Favorite Plants: Bleeding Heart

Bleeding Heart (Lamprocapnos spectabilis, the plant formerly known as Dicentra spectabilis) is one of the highlights of the spring gardening season in our family. Those delicate, dangling pink hearts with their backdrop of ferny foliage are so romantic and old-fashioned looking. I vow every year that I’m going to plant a few more. Hopefully, this year will be the year.

Here are ten tidbits about bleeding heart:

1. Hardy in zones 3 through 9.

2. You can find bleeding hearts that bloom in pink, white, or red.

3. Bleeding heart goes dormant in the heat of summer. The foliage turns yellow and starts to die back. It’s a good idea to have a container or some annuals ready to fill the space once this starts happening, or you’ll have a gap in your garden.

4. You can grow bleeding heart from seed. You need to start with freshly ripened seed, and sow in a cold frame. I’ve also heard of people winter sowing them, but I haven’t tried that yet.

5. Bleeding heart grows best in light shade (sunny mornings and shady afternoons are optimal) but will also grow well in part-shade and even full shade.

6. Bleeding heart prefers evenly moist soil, especially while blooming. In fact, if you keep the soil moist, you’ll extend the bloom period for your bleeding hearts, possibly as late as mid-summer.

7. Bleeding heart rarely, if ever, needs dividing. I’ve had mine for eight years, and it’s still growing strong without division.

8. Mulch your bleeding heart well to help maintain that all-important soil moisture.

9. Bleeding heart is also known as Lady in a Bath, Lyre Flower, or Dutchman’s Trousers.

10. The most common folklore behind the bleeding heart is, of course, a tale of unrequited love. Here is one lovely variation of the story of the bleeding heart, told with parts of the flower itself.

If you’ve got a moist, shady spot in your yard, and a bit of a romantic streak, this may be the perfect plant to add to your garden. And if you have kids, they will love exploring the flowers with you.


Best Spring Perennials for Michigan: Bergenia

These gorgeous plants are grown as much for their foliage, which forms a pretty little rosette, and their flowers. Blooming in shades of white, pink, red, and purple, held aloft on sturdy maroon stems, they are a unique addition to the spring garden.

Where to Plant Bergenia:

Bergenia grows best in full sun to partial shade, in moist, rich soil. It is a good idea to plant them in groups of three or more plants for a nice display of color. Plant them 10 to 20 inches apart.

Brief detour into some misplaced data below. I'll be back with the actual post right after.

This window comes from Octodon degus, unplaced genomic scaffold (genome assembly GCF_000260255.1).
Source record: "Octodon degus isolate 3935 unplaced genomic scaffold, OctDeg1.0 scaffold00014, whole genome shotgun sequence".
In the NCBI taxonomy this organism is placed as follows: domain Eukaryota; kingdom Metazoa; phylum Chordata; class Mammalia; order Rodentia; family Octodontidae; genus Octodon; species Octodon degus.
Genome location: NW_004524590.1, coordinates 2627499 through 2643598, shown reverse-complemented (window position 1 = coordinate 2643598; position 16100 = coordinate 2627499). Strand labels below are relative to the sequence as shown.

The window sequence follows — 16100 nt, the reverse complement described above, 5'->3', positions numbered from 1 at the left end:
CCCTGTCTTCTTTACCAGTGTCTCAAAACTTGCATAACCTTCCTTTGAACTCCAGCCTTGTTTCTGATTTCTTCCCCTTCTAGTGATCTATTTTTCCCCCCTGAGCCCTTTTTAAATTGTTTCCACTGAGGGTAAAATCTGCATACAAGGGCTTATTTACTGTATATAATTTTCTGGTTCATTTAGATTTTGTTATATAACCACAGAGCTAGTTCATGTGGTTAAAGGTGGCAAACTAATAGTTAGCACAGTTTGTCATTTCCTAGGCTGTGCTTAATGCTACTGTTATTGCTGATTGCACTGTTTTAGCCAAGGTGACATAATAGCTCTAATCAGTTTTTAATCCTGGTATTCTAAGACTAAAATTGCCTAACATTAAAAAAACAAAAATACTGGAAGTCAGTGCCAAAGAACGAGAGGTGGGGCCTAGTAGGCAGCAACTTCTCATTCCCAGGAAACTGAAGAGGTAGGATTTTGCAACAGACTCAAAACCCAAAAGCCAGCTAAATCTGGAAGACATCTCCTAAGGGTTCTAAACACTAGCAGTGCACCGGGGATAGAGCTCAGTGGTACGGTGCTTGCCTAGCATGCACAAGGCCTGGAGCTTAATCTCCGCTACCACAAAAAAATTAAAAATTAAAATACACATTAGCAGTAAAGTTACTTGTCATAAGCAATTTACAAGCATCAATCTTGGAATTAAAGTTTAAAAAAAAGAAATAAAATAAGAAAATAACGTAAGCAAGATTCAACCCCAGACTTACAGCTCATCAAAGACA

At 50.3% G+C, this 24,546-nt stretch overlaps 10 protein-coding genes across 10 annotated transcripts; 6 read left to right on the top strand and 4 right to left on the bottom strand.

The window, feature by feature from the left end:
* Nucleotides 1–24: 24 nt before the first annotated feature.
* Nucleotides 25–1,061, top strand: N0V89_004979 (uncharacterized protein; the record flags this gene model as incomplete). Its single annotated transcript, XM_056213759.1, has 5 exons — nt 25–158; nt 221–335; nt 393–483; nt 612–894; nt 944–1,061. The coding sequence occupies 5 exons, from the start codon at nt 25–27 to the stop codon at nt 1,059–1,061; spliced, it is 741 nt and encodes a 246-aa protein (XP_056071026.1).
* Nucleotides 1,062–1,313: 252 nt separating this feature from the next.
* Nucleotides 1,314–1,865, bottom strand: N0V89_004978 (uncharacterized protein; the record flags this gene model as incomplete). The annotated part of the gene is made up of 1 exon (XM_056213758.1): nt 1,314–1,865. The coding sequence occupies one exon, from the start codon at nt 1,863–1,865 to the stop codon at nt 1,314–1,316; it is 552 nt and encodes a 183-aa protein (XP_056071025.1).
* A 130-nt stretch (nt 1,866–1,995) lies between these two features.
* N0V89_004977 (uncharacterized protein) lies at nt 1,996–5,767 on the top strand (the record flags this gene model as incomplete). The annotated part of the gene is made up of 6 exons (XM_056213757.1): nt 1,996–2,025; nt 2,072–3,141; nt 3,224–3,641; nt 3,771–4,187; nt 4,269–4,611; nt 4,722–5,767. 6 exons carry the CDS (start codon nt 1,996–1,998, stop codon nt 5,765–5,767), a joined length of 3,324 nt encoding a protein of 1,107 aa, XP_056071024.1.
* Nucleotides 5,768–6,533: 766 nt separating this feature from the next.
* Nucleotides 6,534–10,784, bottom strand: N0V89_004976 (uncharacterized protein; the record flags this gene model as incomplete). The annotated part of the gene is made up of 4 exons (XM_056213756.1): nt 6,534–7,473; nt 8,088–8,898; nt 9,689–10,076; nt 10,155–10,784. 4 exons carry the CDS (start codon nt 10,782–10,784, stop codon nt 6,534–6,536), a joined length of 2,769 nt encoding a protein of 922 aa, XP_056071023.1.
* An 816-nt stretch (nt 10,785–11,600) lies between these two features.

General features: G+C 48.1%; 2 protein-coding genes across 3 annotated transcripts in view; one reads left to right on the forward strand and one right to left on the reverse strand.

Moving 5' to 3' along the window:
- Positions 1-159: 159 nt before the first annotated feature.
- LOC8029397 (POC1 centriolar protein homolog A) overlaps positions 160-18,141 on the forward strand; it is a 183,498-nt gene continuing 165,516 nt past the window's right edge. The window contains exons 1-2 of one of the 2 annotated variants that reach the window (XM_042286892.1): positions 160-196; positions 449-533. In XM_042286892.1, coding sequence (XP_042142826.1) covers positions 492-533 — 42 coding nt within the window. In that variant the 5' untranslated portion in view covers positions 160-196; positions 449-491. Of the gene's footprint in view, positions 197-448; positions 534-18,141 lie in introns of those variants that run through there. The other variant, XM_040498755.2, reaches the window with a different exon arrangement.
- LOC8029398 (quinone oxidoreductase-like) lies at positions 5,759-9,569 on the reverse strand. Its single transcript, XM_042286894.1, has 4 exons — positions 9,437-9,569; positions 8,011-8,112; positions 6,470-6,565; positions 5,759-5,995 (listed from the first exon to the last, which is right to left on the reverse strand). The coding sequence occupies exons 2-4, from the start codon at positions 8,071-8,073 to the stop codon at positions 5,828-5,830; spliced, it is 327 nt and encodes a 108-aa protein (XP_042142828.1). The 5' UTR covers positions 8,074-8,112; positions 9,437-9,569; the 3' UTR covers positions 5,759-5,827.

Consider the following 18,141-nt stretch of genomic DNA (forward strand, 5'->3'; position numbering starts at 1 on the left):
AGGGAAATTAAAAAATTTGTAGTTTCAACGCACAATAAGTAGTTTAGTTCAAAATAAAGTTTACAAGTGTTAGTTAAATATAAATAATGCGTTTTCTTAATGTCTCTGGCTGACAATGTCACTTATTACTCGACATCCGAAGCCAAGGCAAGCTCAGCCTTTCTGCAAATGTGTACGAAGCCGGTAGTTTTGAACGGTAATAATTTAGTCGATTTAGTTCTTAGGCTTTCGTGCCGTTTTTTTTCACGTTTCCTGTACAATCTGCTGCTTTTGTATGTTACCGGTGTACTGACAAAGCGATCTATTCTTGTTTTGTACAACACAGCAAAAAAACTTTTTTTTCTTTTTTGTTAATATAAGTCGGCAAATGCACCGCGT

Bergenia looks great at the front of a border or along a walkway. Even when it’s not blooming, the rosettes of shiny green leaves will give you something attractive to look at.

Growing Bergenia:

Bergenia are actually pretty carefree plants. Other than making sure to water properly while they’re getting established, they can be left pretty much on their own. You’ll want to deadhead them after bloom, and divide regularly (see section on propagating Bergenia, below) to keep the plants growing strong. Once established, Bergenia are fairly drought-resistant, though you will want to give them some water (an inch or so per week) during an extended hot, dry spell.

Bergenia Pests and Diseases:

The most common pests you’ll encounter when growing Bergenia are slugs. If you start noticing holes in the foliage, look underneath the leaves and near the soil surface for the slimy pests, and hand-pick regularly to remove them. You can also try sprinkling coffee grounds or crushed eggshells around your plants to deter the slugs.

Propagating Bergenia:

You can start bergenia from seed, but it doesn’t always grow true from seed. It is better to start with plants or (if you’re lucky) rhizome divisions from another gardener.

You can dig and divide Bergenia by cutting and transplanting extra rhizomes in other spots in the garden. When making divisions, just make sure that at least one leaf shoot is attached to each section. Bergenia should be divided every two to three years to maintain the plants’ vigor.

Good Partners for Bergenia:

Ferns and irises both provide nice contrasts to the round, shiny foliage of Bergenia. Other good companions include spring-blooming bulbs such as scilla, snowdrops, or crocus.